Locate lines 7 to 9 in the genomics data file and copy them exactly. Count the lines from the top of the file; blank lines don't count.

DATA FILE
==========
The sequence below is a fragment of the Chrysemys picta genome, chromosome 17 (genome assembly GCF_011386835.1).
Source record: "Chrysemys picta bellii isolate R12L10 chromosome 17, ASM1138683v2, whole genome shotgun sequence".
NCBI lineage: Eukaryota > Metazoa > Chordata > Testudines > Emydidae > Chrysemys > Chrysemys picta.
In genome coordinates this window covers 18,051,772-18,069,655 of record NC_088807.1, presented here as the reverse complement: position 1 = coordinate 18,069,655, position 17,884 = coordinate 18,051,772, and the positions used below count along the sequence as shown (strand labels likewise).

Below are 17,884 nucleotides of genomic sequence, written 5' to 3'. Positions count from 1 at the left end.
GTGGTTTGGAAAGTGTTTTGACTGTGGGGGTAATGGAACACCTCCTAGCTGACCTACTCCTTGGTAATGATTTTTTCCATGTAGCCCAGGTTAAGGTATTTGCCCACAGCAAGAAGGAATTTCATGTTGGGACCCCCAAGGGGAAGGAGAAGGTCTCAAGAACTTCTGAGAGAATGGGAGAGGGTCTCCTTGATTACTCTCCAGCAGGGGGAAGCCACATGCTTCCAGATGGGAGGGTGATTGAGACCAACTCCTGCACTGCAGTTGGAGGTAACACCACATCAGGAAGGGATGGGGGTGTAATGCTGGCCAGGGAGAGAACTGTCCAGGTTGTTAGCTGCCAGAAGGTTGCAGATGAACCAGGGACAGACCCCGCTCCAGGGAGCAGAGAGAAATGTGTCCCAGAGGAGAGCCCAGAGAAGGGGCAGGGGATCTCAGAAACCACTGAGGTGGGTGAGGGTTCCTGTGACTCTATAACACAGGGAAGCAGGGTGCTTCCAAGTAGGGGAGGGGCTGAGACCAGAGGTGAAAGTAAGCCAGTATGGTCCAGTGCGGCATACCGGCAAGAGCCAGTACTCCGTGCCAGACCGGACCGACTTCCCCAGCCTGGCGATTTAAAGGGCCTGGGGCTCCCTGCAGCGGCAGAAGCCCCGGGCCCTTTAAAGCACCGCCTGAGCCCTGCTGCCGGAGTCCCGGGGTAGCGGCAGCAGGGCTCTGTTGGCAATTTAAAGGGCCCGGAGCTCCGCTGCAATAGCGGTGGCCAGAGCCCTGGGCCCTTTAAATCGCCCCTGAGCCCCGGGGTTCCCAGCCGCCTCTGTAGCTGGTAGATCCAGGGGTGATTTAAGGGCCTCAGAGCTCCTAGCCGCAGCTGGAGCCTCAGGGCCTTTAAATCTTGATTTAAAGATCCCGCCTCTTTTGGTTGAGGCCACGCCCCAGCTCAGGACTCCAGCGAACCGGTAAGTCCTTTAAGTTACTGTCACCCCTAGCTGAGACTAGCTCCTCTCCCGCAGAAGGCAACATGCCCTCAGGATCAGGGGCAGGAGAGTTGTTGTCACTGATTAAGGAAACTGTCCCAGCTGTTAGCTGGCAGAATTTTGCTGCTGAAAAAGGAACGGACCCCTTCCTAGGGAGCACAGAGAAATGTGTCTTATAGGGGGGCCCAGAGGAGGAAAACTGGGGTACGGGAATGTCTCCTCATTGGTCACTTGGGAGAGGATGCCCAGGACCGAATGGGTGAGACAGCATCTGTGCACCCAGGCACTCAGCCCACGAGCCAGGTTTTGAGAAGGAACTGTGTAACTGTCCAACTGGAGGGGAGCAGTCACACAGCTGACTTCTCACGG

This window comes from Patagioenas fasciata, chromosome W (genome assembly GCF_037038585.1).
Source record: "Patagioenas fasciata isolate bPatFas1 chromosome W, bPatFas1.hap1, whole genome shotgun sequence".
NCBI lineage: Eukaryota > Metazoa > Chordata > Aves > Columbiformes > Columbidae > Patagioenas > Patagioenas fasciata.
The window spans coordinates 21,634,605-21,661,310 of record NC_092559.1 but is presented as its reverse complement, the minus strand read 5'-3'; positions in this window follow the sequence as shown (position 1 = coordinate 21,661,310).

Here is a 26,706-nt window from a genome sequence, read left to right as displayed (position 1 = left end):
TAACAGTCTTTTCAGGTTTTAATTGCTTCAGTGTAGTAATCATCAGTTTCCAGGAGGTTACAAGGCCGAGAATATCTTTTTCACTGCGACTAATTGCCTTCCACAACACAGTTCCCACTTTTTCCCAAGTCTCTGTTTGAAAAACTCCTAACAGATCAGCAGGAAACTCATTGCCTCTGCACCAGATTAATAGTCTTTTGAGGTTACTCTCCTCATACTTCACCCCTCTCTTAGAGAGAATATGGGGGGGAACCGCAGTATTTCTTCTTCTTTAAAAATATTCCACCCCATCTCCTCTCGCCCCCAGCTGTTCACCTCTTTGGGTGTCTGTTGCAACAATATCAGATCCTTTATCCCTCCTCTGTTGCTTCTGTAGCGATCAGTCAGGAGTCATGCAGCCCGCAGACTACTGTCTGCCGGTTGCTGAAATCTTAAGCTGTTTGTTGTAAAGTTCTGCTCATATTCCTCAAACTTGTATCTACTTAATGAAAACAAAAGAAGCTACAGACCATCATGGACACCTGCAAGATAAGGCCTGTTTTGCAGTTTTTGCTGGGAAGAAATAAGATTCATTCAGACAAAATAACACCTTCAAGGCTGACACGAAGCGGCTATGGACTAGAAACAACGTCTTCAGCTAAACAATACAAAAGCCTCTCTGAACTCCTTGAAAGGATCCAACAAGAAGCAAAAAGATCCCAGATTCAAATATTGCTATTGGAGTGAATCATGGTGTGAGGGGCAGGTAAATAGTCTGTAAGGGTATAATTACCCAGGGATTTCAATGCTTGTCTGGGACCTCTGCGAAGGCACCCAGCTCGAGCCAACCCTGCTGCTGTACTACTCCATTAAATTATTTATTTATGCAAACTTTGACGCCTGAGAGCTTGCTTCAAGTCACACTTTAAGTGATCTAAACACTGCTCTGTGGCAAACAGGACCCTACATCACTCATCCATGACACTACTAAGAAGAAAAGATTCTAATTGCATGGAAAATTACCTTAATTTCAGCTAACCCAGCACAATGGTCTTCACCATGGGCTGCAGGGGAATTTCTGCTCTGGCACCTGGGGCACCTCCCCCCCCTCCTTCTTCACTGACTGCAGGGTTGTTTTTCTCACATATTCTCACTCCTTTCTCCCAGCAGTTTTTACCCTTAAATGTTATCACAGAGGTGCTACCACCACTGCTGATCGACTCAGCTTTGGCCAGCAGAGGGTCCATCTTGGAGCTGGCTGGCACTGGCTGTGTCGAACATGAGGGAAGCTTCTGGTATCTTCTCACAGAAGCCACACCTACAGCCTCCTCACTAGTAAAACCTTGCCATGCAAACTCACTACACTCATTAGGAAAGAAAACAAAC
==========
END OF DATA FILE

This window comes from Patagioenas fasciata, chromosome W (genome assembly GCF_037038585.1).
Source record: "Patagioenas fasciata isolate bPatFas1 chromosome W, bPatFas1.hap1, whole genome shotgun sequence".
NCBI lineage: Eukaryota > Metazoa > Chordata > Aves > Columbiformes > Columbidae > Patagioenas > Patagioenas fasciata.